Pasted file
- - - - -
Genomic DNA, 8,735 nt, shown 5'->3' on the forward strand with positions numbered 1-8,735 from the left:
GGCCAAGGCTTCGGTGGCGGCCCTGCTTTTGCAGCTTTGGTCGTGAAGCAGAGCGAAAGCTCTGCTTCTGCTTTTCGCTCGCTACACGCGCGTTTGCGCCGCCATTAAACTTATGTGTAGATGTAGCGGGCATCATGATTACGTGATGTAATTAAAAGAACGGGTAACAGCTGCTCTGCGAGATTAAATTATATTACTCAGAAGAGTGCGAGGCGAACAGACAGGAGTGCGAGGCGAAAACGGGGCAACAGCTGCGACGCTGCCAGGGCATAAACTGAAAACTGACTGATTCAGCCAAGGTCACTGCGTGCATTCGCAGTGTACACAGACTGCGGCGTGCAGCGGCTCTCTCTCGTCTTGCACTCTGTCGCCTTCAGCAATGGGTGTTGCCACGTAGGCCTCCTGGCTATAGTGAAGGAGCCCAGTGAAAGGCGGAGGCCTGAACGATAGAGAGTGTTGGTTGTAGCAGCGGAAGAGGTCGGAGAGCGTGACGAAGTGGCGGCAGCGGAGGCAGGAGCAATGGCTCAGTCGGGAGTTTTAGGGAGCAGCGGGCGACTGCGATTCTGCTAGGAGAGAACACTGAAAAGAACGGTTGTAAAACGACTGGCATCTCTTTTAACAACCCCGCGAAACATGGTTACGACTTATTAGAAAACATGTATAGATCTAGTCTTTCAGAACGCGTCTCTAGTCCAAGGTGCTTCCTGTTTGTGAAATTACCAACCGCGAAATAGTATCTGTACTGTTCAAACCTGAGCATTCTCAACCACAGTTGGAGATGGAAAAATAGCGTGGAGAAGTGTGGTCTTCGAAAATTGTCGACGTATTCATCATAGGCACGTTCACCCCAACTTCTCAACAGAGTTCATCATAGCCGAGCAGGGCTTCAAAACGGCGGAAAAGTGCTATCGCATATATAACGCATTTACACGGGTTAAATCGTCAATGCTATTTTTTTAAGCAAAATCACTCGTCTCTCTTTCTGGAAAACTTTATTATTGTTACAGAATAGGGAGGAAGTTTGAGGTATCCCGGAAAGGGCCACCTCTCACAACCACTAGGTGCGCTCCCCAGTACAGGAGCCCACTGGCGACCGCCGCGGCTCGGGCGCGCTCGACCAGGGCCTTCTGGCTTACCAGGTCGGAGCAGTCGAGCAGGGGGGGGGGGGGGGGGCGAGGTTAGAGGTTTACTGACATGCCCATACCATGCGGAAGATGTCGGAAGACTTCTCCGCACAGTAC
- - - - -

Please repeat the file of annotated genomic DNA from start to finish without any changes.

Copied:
Genomic DNA, 8,735 nt, shown 5'->3' on the forward strand with positions numbered 1-8,735 from the left:
GGCCAAGGCTTCGGTGGCGGCCCTGCTTTTGCAGCTTTGGTCGTGAAGCAGAGCGAAAGCTCTGCTTCTGCTTTTCGCTCGCTACACGCGCGTTTGCGCCGCCATTAAACTTATGTGTAGATGTAGCGGGCATCATGATTACGTGATGTAATTAAAAGAACGGGTAACAGCTGCTCTGCGAGATTAAATTATATTACTCAGAAGAGTGCGAGGCGAACAGACAGGAGTGCGAGGCGAAAACGGGGCAACAGCTGCGACGCTGCCAGGGCATAAACTGAAAACTGACTGATTCAGCCAAGGTCACTGCGTGCATTCGCAGTGTACACAGACTGCGGCGTGCAGCGGCTCTCTCTCGTCTTGCACTCTGTCGCCTTCAGCAATGGGTGTTGCCACGTAGGCCTCCTGGCTATAGTGAAGGAGCCCAGTGAAAGGCGGAGGCCTGAACGATAGAGAGTGTTGGTTGTAGCAGCGGAAGAGGTCGGAGAGCGTGACGAAGTGGCGGCAGCGGAGGCAGGAGCAATGGCTCAGTCGGGAGTTTTAGGGAGCAGCGGGCGACTGCGATTCTGCTAGGAGAGAACACTGAAAAGAACGGTTGTAAAACGACTGGCATCTCTTTTAACAACCCCGCGAAACATGGTTACGACTTATTAGAAAACATGTATAGATCTAGTCTTTCAGAACGCGTCTCTAGTCCAAGGTGCTTCCTGTTTGTGAAATTACCAACCGCGAAATAGTATCTGTACTGTTCAAACCTGAGCATTCTCAACCACAGTTGGAGATGGAAAAATAGCGTGGAGAAGTGTGGTCTTCGAAAATTGTCGACGTATTCATCATAGGCACGTTCACCCCAACTTCTCAACAGAGTTCATCATAGCCGAGCAGGGCTTCAAAACGGCGGAAAAGTGCTATCGCATATATAACGCATTTACACGGGTTAAATCGTCAATGCTATTTTTTTAAGCAAAATCACTCGTCTCTCTTTCTGGAAAACTTTATTATTGTTACAGAATAGGGAGGAAGTTTGAGGTATCCCGGAAAGGGCCACCTCTCACAACCACTAGGTGCGCTCCCCAGTACAGGAGCCCACTGGCGACCGCCGCGGCTCGGGCGCGCTCGACCAGGGCCTTCTGGCTTACCAGGTCGGAGCAGTCGAGCAGGGGGGGGGGGGGGGGGCGAGGTTAGAGGTTTACTGACATGCCCATACCATGCGGAAGATGTCGGAAGACTTCTCCGCACAGTAC